% Ionic character   100%

  5 %

Difference in electro-negativity     4,0     1,7     0,3     0,0
Type of bond    
  Ionic Polar covalent Nonpolar covalent

Figure 8. The variation of bond type with percent ionic character and the electronegativity difference between the bonded atoms


Bonds that have an ionic character of 50% or less are classified as covalent bonds. A bond between identical atoms is completely covalent. Hydrogen, for example, exists in nature not as isolated atoms, but as pairs of atoms held together by covalent bonds, H:H. The Hydrogen-Hydrogen bond has 0% ionic character. It is nonpolar-covalent bond, a covalent bond in which the bonding electrons are shared equally by the bonded atoms, with a resulting balanced distribution of electrical charge. Bonds having 0%-5% ionic character, corresponding to electronegativity differences of roughly 0 to 0,3, are generally considered as nonpolar covalent bonds. For example, because the electronegativity difference between Hydrogen (H) and Boron (B) is 0,1, they form a bond that is essentially nonpolar.

In bonds with significantly different electronegativities, the electrons are more attracted to the more electronegative atom. Such bonds are polar, meaning that they have an uneven distribution of charge. Covalent bonds having 5%-50% ionic character are classified as polar. A polar-covalent bond is a covalent bond in which the united atoms have an unequal attraction for the shared electrons.

Nonpolar and polar-covalent bonds are compared in the sketches in Figure 9 of the electron density in Hydrogen-Hydrogen and Hydrogen-Chlorine bonds. Hydrogen and Chlorine atoms combine to produce the compound known as Hydrogen Chloride (HCl). The electronegativity difference between Chlorine and Hydrogen atoms is 3,0 - 2,1 = 0,9, indicating formation of a polar-covalent bond. The electrons in this bond spend more of their time near more electronegative Chlorine atom than near the Hydrogen atom, as indicated in Figure 9b. Consequently, the Chlorine end of the bond has a relative surplus of electrons and a partial negative charge, indicated by writing δ-. The Hydrogen end of the bond then has an equal partial positive charge δ+.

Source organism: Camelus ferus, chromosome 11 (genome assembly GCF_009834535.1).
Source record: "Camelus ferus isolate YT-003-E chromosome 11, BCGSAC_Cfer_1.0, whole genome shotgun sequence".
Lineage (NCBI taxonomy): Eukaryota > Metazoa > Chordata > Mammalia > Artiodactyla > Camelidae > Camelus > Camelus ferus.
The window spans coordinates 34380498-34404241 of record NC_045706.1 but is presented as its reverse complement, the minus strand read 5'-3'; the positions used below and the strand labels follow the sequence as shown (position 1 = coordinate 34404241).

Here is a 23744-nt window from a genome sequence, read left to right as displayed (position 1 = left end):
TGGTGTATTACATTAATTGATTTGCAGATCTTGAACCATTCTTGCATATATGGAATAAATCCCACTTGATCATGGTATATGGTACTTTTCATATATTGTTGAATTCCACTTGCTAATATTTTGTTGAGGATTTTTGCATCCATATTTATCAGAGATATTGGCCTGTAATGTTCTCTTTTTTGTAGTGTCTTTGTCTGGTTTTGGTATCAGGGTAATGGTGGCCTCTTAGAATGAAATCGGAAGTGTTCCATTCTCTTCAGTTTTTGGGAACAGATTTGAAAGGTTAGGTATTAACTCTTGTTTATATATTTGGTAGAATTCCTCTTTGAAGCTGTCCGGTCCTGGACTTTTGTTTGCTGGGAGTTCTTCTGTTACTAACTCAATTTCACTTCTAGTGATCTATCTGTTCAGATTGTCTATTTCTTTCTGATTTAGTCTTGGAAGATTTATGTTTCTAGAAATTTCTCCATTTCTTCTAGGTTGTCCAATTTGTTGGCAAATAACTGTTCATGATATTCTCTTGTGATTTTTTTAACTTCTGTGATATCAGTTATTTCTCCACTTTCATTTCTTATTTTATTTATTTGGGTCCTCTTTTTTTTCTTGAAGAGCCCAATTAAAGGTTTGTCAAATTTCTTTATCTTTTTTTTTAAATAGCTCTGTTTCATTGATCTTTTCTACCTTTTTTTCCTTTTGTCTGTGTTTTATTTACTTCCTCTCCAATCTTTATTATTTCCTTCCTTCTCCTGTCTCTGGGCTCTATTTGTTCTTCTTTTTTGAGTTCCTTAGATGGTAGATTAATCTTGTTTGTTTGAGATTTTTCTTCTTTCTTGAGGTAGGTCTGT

a) Nonpolar-covalent bond


b) Polar-covalent bond

δ+ δ-


Figure 9. Comparison of the electron density in (a) a non-polar, Hydrogen-Hydrogen bond and (b) polar Hydrogen-Chlorine bond

In addition to ionic and covalent bond, there is a third major type of bond - metallic bond. In solid or liquid metals, metal atoms give up electrons, as in ionic compounds. The liberated electrons however, are free to move throughout the material, rather than being held in place in negative ions.

In general, atoms of non-metals form covalent bonds with each other, atoms of metals form metallic bonds with each other, and atoms of metals form ionic bonds with atoms of non-metals. There are many exceptions, however. One common and important exception is the formation of polar-covalent bonds between metals and non-metals that do not differ greatly in electronegativity.


Use electronegativity differences and Figure 8, to classify bonds between Sulfur and the following elements: Hydrogen, Cesium, Chlorine, Magnesium, and Oxygen. Which atom in each bond will be more negative?

The electronegativity of Sulfur is 2,5 (see Appendix 7). The more electronegative end of atom in each bond will be the atom with the larger electronegativity.

Bond from Sulfur to Electronegativity difference Bond type More electronegative atom
Hydrogen 2,5 - 2,1 = 0,4 Polar covalent Sulfur
Cesium 2,5 - 0,7 = 1,8 Ionic Sulfur
Chlorine 3,0 - 2,5 = 0,5 Polar covalent Chlorine
Magnesium 2,5 - 1,2 = 1,3 Polar covalent Sulfur
Oxygen 3,5 - 2,5 = 1,0 Polar covalent Oxygen


Date: 2015-01-12; view: 850